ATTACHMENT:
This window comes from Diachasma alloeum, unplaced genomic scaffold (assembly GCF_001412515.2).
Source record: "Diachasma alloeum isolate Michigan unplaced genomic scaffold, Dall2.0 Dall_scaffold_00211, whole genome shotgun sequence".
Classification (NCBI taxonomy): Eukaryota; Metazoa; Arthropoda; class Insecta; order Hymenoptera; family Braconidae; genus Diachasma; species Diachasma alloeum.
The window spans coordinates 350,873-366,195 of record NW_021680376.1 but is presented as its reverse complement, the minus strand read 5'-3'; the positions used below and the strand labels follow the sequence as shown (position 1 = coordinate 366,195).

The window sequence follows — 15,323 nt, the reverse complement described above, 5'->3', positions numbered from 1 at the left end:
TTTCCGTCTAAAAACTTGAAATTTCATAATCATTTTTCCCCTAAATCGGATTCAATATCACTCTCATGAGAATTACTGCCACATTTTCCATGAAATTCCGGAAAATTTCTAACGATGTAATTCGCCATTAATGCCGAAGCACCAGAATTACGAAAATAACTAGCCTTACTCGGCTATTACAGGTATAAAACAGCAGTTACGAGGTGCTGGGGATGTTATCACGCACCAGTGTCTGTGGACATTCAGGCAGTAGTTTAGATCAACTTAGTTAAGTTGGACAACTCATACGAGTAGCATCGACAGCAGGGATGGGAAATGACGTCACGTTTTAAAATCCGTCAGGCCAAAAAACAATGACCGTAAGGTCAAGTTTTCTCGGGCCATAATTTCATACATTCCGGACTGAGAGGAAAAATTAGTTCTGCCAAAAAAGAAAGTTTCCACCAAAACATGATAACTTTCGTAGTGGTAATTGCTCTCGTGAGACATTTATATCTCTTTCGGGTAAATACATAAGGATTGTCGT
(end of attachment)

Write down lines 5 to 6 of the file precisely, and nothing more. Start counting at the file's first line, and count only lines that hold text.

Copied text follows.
The window sequence follows — 15,323 nt, the reverse complement described above, 5'->3', positions numbered from 1 at the left end:
TTTCCGTCTAAAAACTTGAAATTTCATAATCATTTTTCCCCTAAATCGGATTCAATATCACTCTCATGAGAATTACTGCCACATTTTCCATGAAATTCCGGAAAATTTCTAACGATGTAATTCGCCATTAATGCCGAAGCACCAGAATTACGAAAATAACTAGCCTTACTCGGCTATTACAGGTATAAAACAGCAGTTACGAGGTGCTGGGGATGTTATCACGCACCAGTGTCTGTGGACATTCAGGCAGTAGTTTAGATCAACTTAGTTAAGTTGGACAACTCATACGAGTAGCATCGACAGCAGGGATGGGAAATGACGTCACGTTTTAAAATCCGTCAGGCCAAAAAACAATGACCGTAAGGTCAAGTTTTCTCGGGCCATAATTTCATACATTCCGGACTGAGAGGAAAAATTAGTTCTGCCAAAAAAGAAAGTTTCCACCAAAACATGATAACTTTCGTAGTGGTAATTGCTCTCGTGAGACATTTATATCTCTTTCGGGTAAATACATAAGGATTGTCGT